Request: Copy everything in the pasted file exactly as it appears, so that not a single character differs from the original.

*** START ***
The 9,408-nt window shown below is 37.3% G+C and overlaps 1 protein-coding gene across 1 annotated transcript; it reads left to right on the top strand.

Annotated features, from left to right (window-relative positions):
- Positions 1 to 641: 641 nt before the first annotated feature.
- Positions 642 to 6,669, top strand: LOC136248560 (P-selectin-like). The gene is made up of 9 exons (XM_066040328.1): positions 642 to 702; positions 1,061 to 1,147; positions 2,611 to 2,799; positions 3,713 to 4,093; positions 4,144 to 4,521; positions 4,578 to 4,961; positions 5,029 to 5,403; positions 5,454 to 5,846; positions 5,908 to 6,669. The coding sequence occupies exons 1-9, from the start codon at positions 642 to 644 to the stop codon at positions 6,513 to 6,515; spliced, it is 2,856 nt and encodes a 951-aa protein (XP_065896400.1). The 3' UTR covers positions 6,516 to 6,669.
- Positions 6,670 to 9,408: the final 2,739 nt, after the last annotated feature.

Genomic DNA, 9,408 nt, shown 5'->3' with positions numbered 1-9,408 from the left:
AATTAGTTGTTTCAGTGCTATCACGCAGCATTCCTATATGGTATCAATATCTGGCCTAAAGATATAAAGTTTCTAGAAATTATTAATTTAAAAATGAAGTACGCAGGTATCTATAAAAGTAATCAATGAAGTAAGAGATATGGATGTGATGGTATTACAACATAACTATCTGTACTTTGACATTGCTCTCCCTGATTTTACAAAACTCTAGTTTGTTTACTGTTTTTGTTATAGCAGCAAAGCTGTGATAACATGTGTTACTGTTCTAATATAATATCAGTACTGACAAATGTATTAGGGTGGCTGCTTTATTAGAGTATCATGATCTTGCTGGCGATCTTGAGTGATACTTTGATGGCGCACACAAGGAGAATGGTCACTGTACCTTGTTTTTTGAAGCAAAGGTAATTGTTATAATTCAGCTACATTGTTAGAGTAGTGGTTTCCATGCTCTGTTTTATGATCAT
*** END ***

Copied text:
The 9,408-nt window shown below is 37.3% G+C and overlaps 1 protein-coding gene across 1 annotated transcript; it reads left to right on the top strand.

Annotated features, from left to right (window-relative positions):
- Positions 1 to 641: 641 nt before the first annotated feature.
- Positions 642 to 6,669, top strand: LOC136248560 (P-selectin-like). The gene is made up of 9 exons (XM_066040328.1): positions 642 to 702; positions 1,061 to 1,147; positions 2,611 to 2,799; positions 3,713 to 4,093; positions 4,144 to 4,521; positions 4,578 to 4,961; positions 5,029 to 5,403; positions 5,454 to 5,846; positions 5,908 to 6,669. The coding sequence occupies exons 1-9, from the start codon at positions 642 to 644 to the stop codon at positions 6,513 to 6,515; spliced, it is 2,856 nt and encodes a 951-aa protein (XP_065896400.1). The 3' UTR covers positions 6,516 to 6,669.
- Positions 6,670 to 9,408: the final 2,739 nt, after the last annotated feature.

Genomic DNA, 9,408 nt, shown 5'->3' with positions numbered 1-9,408 from the left:
AATTAGTTGTTTCAGTGCTATCACGCAGCATTCCTATATGGTATCAATATCTGGCCTAAAGATATAAAGTTTCTAGAAATTATTAATTTAAAAATGAAGTACGCAGGTATCTATAAAAGTAATCAATGAAGTAAGAGATATGGATGTGATGGTATTACAACATAACTATCTGTACTTTGACATTGCTCTCCCTGATTTTACAAAACTCTAGTTTGTTTACTGTTTTTGTTATAGCAGCAAAGCTGTGATAACATGTGTTACTGTTCTAATATAATATCAGTACTGACAAATGTATTAGGGTGGCTGCTTTATTAGAGTATCATGATCTTGCTGGCGATCTTGAGTGATACTTTGATGGCGCACACAAGGAGAATGGTCACTGTACCTTGTTTTTTGAAGCAAAGGTAATTGTTATAATTCAGCTACATTGTTAGAGTAGTGGTTTCCATGCTCTGTTTTATGATCAT